Starting with the database design you have three things:

  • Book
  • Loan
  • Person

Yes there is no library, because all books are in your library. Each book can be loaned many times, but only one book can be in a loan. Each person can have multiple loans, but each loan can only be given to one person.

And so your Loan object should have the ID of the book and the person, but neither the book nor the person should have any links to the other database items.

We can then create these objects and tables in Python. I'm using dataclasses (Python 3.6) and typing to build the objects quickly. Since we're already using typing for the dataclass, I decided to make the rest of the program fully typed allowing a static analyzer, such as mypy, to check my code for errors. This allows the base code of:

from dataclasses import dataclass
from typing import Optional, Set, Mapping, TypeVar, Dict, Type, Iterator
from datetime import datetime, timedelta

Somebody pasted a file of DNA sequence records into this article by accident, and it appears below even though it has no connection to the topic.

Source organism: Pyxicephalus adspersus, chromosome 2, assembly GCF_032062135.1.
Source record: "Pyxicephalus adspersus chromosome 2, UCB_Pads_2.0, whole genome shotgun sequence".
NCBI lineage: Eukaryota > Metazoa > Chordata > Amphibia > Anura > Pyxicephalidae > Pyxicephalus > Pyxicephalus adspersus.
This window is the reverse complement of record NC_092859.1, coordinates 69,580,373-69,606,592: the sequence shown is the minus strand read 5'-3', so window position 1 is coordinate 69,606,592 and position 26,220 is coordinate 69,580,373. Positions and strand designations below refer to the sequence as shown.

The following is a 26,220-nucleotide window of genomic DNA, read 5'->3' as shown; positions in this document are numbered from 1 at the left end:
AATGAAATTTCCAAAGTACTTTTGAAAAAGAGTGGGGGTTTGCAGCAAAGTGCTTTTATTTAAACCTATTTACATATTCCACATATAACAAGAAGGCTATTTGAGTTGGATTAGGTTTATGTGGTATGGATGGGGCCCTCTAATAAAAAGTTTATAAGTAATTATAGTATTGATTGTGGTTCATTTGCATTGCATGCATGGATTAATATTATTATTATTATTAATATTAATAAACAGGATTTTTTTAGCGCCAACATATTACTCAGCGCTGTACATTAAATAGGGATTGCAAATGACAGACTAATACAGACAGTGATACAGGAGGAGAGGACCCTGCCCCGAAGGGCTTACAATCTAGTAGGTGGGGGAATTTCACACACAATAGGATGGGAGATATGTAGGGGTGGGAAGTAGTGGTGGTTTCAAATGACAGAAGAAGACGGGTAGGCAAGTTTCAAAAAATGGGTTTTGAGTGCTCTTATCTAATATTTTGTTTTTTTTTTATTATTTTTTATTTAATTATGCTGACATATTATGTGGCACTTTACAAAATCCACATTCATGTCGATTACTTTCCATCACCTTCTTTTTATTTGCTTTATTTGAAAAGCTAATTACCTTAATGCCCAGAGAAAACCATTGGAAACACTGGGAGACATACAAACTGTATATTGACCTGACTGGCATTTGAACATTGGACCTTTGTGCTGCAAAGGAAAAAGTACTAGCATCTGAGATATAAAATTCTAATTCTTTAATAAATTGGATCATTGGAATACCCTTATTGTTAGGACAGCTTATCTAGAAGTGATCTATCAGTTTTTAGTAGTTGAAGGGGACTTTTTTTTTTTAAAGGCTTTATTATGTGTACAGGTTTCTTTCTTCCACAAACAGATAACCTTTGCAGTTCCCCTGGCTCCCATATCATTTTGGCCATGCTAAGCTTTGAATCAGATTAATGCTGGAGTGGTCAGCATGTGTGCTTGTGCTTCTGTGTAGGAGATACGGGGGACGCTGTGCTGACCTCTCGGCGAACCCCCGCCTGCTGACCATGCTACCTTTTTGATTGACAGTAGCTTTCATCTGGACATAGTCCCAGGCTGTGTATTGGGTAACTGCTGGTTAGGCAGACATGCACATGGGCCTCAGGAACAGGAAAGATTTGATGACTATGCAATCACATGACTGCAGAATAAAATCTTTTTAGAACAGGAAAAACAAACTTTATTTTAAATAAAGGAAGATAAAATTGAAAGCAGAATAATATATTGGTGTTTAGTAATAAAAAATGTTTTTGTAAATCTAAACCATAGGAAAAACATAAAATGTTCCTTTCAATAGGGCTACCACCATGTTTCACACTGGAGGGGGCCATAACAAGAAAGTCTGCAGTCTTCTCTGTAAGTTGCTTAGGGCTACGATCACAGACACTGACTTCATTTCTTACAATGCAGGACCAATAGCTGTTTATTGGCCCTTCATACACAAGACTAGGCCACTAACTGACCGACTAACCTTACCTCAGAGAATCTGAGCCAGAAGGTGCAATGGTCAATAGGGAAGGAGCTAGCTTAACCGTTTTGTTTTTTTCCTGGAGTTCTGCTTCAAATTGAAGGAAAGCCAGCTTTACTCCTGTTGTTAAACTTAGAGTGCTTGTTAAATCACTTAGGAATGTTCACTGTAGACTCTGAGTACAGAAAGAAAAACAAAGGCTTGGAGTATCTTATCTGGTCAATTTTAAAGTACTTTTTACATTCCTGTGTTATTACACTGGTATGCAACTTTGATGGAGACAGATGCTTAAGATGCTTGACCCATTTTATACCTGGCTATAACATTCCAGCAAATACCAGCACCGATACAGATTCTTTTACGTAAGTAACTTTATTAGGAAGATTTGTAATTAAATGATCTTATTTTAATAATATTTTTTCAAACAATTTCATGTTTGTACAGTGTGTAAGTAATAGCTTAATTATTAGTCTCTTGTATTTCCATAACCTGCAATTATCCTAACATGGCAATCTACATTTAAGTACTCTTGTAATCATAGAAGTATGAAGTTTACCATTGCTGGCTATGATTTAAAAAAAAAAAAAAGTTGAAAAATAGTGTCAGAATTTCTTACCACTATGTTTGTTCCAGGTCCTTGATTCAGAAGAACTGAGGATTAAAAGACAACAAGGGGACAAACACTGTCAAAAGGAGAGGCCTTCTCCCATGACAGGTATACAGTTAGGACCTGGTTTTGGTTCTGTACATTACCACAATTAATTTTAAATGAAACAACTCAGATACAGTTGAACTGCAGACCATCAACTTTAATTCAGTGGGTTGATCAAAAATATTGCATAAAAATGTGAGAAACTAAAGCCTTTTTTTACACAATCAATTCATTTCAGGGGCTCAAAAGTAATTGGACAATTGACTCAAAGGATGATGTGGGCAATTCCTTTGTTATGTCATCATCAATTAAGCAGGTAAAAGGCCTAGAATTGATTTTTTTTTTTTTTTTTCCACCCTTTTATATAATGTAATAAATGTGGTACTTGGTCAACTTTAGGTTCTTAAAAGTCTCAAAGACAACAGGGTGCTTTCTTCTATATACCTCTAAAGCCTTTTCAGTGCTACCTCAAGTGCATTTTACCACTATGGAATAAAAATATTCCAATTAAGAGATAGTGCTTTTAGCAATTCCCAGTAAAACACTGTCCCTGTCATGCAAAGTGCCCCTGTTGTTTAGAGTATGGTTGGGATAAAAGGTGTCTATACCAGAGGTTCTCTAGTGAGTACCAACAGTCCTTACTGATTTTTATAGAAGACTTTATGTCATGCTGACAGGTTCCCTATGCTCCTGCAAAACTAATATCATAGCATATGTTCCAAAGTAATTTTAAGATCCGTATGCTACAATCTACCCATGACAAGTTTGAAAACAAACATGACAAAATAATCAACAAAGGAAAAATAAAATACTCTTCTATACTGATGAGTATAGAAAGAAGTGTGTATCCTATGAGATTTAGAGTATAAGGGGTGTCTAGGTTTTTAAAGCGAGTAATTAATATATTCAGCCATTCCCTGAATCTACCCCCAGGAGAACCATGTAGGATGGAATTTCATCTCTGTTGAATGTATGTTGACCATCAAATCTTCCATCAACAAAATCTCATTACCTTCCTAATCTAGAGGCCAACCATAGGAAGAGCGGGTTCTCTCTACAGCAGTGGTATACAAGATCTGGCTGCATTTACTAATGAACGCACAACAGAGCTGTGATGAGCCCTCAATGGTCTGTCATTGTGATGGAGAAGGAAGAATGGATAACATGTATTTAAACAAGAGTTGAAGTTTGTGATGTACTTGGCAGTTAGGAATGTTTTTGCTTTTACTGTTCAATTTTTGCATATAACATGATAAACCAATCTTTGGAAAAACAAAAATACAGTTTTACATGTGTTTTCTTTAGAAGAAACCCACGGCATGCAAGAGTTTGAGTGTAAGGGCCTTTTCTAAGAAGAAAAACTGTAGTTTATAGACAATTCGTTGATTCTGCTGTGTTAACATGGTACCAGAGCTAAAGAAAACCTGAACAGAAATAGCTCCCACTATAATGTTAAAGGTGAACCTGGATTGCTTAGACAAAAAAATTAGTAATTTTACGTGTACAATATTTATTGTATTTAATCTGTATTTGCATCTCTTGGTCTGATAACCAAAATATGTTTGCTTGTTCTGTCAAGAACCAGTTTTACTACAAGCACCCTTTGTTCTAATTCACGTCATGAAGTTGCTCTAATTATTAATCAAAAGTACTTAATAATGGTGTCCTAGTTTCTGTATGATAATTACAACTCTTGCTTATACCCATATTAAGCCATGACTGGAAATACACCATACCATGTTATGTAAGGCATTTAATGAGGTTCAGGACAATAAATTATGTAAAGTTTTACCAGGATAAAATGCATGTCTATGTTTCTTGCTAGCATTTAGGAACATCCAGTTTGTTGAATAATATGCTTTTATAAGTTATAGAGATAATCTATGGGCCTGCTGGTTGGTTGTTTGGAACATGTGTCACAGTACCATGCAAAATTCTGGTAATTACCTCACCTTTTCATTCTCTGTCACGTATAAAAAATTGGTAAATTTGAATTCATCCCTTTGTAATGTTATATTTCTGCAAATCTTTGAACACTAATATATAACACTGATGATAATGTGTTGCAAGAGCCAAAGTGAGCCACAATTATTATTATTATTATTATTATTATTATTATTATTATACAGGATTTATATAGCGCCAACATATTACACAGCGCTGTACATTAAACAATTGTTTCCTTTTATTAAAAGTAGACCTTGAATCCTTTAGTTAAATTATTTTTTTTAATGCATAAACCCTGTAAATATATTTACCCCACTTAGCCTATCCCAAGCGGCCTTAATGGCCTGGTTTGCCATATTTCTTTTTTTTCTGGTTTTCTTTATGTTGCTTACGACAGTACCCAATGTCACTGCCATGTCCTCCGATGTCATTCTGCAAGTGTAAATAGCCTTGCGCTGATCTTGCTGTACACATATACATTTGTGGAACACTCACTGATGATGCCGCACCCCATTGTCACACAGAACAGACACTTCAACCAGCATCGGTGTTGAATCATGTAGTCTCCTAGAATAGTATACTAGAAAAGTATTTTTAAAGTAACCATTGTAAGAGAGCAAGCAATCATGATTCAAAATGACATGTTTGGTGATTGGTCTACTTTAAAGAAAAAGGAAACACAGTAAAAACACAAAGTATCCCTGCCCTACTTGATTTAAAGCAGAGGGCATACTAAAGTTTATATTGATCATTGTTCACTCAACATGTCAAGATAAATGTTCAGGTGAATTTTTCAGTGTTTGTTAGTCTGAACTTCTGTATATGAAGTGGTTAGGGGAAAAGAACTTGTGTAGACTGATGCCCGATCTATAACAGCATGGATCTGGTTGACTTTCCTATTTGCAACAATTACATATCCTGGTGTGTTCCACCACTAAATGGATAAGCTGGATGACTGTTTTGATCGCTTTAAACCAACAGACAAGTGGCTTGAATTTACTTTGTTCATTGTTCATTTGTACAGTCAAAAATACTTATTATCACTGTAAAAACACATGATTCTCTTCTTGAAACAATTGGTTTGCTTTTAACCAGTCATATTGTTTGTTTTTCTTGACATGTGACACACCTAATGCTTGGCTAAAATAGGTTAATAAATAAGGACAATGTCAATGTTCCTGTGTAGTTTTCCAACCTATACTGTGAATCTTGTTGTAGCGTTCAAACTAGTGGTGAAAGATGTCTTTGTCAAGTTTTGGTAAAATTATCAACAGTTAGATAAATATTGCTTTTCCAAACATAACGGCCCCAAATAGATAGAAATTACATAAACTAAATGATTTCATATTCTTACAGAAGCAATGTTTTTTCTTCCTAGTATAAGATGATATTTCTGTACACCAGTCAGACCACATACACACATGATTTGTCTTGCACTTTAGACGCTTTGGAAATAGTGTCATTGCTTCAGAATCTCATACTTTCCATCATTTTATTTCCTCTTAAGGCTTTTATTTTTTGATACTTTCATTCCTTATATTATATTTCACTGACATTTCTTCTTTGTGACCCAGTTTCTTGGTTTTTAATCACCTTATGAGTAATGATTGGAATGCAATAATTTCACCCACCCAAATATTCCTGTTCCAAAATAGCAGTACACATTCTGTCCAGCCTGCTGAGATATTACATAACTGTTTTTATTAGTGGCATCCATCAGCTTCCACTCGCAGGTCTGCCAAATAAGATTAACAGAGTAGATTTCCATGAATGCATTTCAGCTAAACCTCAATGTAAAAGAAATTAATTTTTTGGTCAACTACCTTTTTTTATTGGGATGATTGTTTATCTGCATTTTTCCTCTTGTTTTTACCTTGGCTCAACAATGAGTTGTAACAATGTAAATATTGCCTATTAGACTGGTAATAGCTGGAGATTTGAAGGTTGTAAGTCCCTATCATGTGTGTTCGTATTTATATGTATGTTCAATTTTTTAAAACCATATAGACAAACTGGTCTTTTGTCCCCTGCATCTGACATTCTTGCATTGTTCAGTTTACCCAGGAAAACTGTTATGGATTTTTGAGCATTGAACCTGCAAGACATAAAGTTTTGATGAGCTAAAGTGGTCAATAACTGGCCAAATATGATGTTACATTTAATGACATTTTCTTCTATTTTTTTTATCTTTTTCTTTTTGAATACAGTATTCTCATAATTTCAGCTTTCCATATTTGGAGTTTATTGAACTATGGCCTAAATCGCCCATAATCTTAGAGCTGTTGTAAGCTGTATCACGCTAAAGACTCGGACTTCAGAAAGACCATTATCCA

T = TypeVar('T')


@dataclass
class Book:
    id: int
    name: str


@dataclass
class Person:
    id: int
    name: str


@dataclass
class Loan:
    id: int
    book: Book
    person: Person
    checkout: datetime
    due: datetime
    checkin: Optional[datetime]


class Table(Mapping[int, T]):
    _db: Dict[int, T]

    def __init__(self, type: Type[T]) -> None:
        self._db = {}
        self._type = type

    def __getitem__(self, key: int) -> T:
        return self._db[key]

    def __iter__(self) -> Iterator[T]:
        return iter(self._db)

    def __len__(self) -> int:
        return len(self._db)


books = Table(Book)
people = Table(Person)
loans = Table(Loan)

This then allows us to easily add the additional functionality: